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Ending the ‘love affair’ with plastics

‘Plastics are inherently incompatible with a circular economy,’ urges Greenpeace in a new report highlighting that recycled plastics ‘often contain more toxic chemicals’.

The statement comes at a time when global industry stakeholders and politicians are discussing how to fight plastics pollution at a UN conference in Paris. ‘We want an ambitious, legally binding Global Plastics Treaty that accelerates and provides the conditions needed for a just transition away from dependence on plastic,’ Greenpeace notes.

The issues with plastics is that they are made with as many as 13 000 chemicals, and researchers say 3 200 of these are chemicals of concern. ‘Many more have never been assessed and may also be toxic,’ Greenpeace alleges. ‘While virgin plastics contain unknown and untested harmful chemicals, studies show that recycled plastics often contain higher levels of chemicals.’

It contends that the upcoming treaty should promote safer, toxics-free materials and reuse-based, zero-waste economies, creating new jobs to support these practices. The organisation goes on to state that plastic recycling plants should be regulated as facilities that handle hazardous waste and like contaminated sites that release hazardous chemicals.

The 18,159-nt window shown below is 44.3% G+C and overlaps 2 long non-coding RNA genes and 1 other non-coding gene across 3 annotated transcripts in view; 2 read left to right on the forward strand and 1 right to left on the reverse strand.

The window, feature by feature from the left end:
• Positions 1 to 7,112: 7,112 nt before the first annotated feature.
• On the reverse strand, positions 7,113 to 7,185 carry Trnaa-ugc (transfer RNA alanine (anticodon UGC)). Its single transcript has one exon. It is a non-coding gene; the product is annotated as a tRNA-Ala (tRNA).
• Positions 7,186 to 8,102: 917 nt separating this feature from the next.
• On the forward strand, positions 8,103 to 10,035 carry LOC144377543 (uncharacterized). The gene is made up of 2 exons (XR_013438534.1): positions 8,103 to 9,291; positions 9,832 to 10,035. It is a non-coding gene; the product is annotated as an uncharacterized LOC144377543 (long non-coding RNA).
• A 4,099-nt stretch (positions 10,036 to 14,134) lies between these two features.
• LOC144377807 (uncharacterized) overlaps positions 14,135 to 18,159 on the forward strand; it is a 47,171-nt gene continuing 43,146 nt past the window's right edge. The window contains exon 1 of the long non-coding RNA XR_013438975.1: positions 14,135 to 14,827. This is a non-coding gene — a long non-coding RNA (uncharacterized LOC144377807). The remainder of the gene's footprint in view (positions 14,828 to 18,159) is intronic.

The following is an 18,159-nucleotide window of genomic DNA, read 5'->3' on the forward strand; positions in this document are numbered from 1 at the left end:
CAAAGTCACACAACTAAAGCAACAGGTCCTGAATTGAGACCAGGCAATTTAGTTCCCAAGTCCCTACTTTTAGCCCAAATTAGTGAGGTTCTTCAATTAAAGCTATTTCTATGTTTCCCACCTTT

The report cites a survey in the US and Canada in 2022 found a record 390 fires in plastic recycling and waste facilities. Another report from Turkey noted that the number of fires at plastic recycling facilities in that country increased from 33 in 2019 to 121 in 2021, one every three days.

Looking ahead, plastic production is forecast to triple by 2060, with only a ‘minimal increase’ in recycling predicted. As such, it’s time to ‘end the love affair with recycled plastic content’, Greenpeace argues. Instead, it recommends:

  • Promoting non-combustion technologies for plastic stockpiles and waste disposal
  • Prioritising waste pickers who collect approximately 60% of all plastic that is collected for recycling globally.
  • Enforcing the “polluter pays” principle throughout the product’s life cycle
  • Improving regulation, oversight, safety and worker protections for existing recycling facilities
  • Optimising transparency about chemicals in plastics and eliminate all toxic additives and chemicals used in the plastics life cycle

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